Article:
The last thing that sets us apart is that we only sell direct to our customers through our web site. You can’t get our bike in a bike shop, because we prefer to talk to our customers directly. This way we’re sure everyone gets his or her perfect ride.

What parallels do you draw between Kidrobot and the Budnitz bicycles? How do the lessons you learned at Kidrobot apply to BB?

One similarity between these two companies that I have created is my insistance that design comes first, and everything else in the business turns around that. Every object I created with Kidrobot had to be just right, or I wouldn’t release it.

I’ve no interest in making things that suck, the world has enough ugliness in it as it is. I believe that we transform the world by making perfect, beautiful things. My bicycles are the same way.

A big difference is that Kidrobot is an art toy company and is all about making a lot of beautiful things that are limited edition. So we design something and quickly they are sold out, and then we make something else. That process is what makes the brand so interesting, and the products so great.

I approached Budnitz Bicycles from the completely opposite angle. Could I make bike designs that are so perfect that will never really need to change? So the bicycles are numbered. No.1 is the perfect commuter bike, No.2 is the perfect cruiser. Five or ten years from now I don’t expect the models to look very different. Each model has been refined and refined before we put it up for sale.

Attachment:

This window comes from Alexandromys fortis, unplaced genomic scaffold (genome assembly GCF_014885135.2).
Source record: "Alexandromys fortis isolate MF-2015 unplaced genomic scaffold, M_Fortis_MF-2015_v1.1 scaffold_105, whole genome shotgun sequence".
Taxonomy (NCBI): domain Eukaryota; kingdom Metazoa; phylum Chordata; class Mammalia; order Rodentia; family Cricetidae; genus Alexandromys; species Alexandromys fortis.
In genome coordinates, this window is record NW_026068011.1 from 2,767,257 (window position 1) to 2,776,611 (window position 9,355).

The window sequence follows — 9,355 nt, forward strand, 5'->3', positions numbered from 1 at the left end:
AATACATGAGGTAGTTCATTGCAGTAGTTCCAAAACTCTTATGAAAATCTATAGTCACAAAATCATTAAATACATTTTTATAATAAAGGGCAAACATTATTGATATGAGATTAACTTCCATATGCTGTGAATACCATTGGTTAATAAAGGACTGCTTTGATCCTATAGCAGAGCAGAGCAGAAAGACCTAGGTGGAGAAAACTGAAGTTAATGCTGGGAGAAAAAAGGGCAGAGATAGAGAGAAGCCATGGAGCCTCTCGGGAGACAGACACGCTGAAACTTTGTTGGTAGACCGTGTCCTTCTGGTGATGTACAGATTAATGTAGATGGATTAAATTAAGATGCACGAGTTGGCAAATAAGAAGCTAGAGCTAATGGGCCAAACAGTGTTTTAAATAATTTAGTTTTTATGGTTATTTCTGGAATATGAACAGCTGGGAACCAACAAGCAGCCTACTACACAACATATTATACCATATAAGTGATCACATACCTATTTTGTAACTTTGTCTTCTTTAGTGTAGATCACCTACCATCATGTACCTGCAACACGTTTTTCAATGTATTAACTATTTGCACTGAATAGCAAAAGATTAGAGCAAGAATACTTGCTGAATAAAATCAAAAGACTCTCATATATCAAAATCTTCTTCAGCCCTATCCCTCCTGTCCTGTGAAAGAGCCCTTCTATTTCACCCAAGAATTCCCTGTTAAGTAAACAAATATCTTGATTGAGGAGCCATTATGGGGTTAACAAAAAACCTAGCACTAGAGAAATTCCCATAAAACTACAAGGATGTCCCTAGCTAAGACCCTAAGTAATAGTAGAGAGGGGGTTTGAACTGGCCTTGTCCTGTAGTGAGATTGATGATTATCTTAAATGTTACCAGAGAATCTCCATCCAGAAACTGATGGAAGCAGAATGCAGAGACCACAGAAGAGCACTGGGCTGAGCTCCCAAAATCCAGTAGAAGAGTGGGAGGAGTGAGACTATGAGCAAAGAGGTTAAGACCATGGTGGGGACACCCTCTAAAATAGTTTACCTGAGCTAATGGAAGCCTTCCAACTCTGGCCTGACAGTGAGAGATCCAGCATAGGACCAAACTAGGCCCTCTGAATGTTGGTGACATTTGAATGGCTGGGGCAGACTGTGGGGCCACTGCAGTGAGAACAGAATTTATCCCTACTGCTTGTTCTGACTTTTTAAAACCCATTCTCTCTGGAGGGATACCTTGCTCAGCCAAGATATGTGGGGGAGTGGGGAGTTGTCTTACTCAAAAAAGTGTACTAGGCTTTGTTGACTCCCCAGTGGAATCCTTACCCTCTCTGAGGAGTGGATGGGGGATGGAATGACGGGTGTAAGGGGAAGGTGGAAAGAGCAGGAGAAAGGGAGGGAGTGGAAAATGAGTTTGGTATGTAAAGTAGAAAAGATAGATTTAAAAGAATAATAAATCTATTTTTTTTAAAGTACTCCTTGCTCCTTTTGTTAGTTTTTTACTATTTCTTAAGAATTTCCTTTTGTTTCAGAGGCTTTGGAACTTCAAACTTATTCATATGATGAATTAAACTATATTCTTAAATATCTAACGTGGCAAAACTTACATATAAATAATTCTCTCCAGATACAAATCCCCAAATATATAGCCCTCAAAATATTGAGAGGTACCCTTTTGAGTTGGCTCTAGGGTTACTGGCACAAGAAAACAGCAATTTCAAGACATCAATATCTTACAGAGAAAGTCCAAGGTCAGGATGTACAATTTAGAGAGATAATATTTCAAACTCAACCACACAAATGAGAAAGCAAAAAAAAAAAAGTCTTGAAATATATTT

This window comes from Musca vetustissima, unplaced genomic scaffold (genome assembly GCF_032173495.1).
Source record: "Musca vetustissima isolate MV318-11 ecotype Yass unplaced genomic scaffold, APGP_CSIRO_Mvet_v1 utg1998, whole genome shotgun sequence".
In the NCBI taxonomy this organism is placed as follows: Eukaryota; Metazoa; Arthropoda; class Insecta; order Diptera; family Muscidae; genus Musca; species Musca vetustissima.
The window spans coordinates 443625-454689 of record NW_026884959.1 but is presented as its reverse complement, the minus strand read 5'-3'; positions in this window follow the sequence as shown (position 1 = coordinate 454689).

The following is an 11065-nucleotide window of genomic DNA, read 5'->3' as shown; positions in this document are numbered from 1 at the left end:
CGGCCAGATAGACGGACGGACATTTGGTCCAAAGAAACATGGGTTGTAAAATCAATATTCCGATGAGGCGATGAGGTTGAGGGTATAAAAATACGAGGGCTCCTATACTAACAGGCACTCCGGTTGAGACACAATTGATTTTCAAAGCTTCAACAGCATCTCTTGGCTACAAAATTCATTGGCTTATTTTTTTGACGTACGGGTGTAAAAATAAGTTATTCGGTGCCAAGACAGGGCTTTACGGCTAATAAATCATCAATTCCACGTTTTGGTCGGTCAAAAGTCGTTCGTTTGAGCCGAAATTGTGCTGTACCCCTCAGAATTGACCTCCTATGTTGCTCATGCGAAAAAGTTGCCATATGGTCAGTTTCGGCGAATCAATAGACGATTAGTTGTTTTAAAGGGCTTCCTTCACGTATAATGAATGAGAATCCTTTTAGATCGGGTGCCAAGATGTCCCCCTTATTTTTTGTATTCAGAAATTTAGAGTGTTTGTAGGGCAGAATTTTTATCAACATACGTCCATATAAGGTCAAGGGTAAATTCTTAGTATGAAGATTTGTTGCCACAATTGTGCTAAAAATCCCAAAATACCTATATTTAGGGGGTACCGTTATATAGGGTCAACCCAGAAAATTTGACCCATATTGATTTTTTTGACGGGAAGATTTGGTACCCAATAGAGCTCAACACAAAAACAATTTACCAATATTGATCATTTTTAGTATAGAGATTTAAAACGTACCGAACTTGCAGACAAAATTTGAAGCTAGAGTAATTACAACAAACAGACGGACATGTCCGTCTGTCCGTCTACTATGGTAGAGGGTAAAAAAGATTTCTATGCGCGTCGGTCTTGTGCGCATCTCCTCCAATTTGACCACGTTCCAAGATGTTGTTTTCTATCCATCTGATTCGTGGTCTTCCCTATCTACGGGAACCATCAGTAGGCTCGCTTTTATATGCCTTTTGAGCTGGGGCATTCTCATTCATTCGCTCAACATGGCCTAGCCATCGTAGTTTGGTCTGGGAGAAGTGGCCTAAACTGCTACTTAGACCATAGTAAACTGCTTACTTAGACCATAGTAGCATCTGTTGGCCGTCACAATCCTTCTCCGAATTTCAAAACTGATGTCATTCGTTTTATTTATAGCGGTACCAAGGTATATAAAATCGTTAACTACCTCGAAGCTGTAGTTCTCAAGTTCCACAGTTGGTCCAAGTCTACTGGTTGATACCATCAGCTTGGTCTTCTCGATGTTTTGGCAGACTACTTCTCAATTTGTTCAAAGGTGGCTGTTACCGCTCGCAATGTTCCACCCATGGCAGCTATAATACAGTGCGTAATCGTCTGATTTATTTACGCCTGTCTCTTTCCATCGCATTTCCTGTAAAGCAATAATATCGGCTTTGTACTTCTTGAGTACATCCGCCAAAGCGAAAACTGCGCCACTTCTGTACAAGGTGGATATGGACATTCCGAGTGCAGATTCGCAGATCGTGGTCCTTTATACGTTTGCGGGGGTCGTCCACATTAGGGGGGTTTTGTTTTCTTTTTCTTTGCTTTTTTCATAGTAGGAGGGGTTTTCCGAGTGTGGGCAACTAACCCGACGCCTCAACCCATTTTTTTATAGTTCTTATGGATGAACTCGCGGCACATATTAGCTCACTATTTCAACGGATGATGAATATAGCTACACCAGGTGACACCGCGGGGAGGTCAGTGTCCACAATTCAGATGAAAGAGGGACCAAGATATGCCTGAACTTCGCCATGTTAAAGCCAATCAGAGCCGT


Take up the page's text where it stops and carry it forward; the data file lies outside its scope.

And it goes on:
Last thing that different about us is that we’re making bikes we intend our customers to keep for a lifetime. We even have a policy where we replace your bike at no cost to you if you’ve insured it and someone rips it off. Basically, we pay your deductible and give you a new bike.

Describe a typical day-in-life of a Budnitz No.4 bike.

Mine lives in the corner of my tiny two-room apartment in the West Village.

Today No.4 went down the elevator with me, into the street, and I weaved in and out of traffic to an appointment up in Chelsea. Back up another elevator and it’s there leaning on the wall of the reception area when I’m ready to leave. A few people were hanging around staring at the bike at that point, and I had to point them to our web site so they could buy one.

Back to the street. Lock it up in front of Momoya on 7th Avenue so I can have lunch. Send some emails and this interview from my iPhone.

(One good thing is that our bicycles have locking systems built into them, the wheels and stem and other parts lock with a key, so I can lock it out on the street while I’m inside – as long as I’m not stupid about it – and nobody messes with it. A cop once told me that crackheads are afraid to steel bikes that look too unique. They’re hard to fence.)

At this point I toss the bike in the back of a cab and ride up to the Guggenheim. Later in the afternoon I’ll ride through Central Park, then bomb the bike path down Broadway to Soho, and back home to get ready for dinner. No.4 goes back in the corner, out of the way, looks like a work of art leaning against the wall.

If the No. 4 had a theme song what would it be?

Fast, Beautiful & Out of Control by LCD Soundsystem.

You can purchase the new No. 4 Bike now here.